Ask the Expert – MS Relapses

Featuring Barry A. Hendin, MD
MSAA’s Chief Medical Officer

Question: How do you determine when a relapse is severe enough to be treated with IV steroids versus waiting to see if the relapse will go away on its own? Also, if a patient does not receive IV steroids, what other treatments or changes in lifestyle may be recommended for a less-severe relapse?

Answer: Clinicians vary widely in their threshold for using steroids for relapses… and patients vary widely in their desire to be treated with steroids for relapses. The most common use of steroids is for a relapse that interferes with function. For example, severe vertigo, weakness, or gait dysfunction are common symptoms that can greatly interfere with function.

However, it’s important to know what steroids can and cannot do for a relapse. Steroids shorten the recovery period, but do not significantly change the outcome of the relapse. Steroids also have a wide variety of potential side effects, including annoying symptoms such as insomnia… or more severe side effects such as gastrointestinal bleeding and aseptic necrosis of the hip (aseptic necrosis is a serious condition that weakens the bone). So, as with all medications, the potential risks need to be balanced with the potential benefits. In addition, while steroids given orally or intravenously are the most common treatment for relapses, ACTH and plasmapheresis may be used as alternatives in certain instances. 

Whether or not steroids are used, relapses are disconcerting. This a time to emphasize rest and stress reduction. Also, it’s important to discuss any relapses that occur, with your clinician, to determine the right course for you. It is a time to consider not just the treatment for the relapse itself, but whether your disease-modifying therapy (DMT) is working optimally. Taking into consideration the severity and frequency of your relapses, your neurologist can advise you on whether or not it is time to consider a different DMT for your MS.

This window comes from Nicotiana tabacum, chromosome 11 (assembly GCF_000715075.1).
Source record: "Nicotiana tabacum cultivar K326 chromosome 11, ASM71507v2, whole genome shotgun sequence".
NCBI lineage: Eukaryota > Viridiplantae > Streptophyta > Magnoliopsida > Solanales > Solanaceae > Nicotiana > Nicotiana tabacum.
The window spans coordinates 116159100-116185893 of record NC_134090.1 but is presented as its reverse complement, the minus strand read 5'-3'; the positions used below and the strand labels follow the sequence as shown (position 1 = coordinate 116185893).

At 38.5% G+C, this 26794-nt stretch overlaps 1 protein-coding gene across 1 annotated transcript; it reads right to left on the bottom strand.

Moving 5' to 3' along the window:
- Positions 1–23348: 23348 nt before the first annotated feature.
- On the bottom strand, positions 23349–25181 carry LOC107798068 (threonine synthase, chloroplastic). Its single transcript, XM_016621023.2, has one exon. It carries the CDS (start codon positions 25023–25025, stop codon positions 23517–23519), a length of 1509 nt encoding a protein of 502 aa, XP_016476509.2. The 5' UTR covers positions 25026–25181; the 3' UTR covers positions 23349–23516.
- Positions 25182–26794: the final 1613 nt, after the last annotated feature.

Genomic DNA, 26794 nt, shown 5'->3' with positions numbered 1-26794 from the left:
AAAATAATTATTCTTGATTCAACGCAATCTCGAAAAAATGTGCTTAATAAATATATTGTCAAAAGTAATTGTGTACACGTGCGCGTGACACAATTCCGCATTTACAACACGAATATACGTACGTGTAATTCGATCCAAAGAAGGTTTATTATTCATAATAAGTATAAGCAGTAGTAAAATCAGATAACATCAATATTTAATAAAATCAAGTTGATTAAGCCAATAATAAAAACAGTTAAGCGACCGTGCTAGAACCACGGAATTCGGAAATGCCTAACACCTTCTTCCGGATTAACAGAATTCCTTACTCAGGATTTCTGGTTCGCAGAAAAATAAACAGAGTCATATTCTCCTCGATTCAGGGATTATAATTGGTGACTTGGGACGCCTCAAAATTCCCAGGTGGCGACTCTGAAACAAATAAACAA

Barry A. Hendin, MD, is a neurologist and Director of the Multiple Sclerosis Center of Arizona. He is also Director of the Multiple Sclerosis Clinic at Banner University Medical Center and Clinical Professor of Neurology at the University of Arizona Medical School.

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About MSAA

As a national nonprofit organization, the Multiple Sclerosis Association of America is a leading resource for the entire MS community, improving lives today through vital services and support. MSAA provides free programs and services, such as: a toll-free Helpline; award-winning publications including a magazine, The Motivator; website featuring educational videos and research updates; S.E.A.R.C.H.™ program to assist the MS community with learning about different treatment choices; a mobile phone app, My MS Manager™; a resource database, My MS Resource Locator; equipment distribution ranging from grab bars to wheelchairs; cooling accessories for heat-sensitive individuals; educational events and activities; MRI funding and insurance advocacy; and more. For additional information, please visit http://www.mymsaa.org or call (800) 532-7667.

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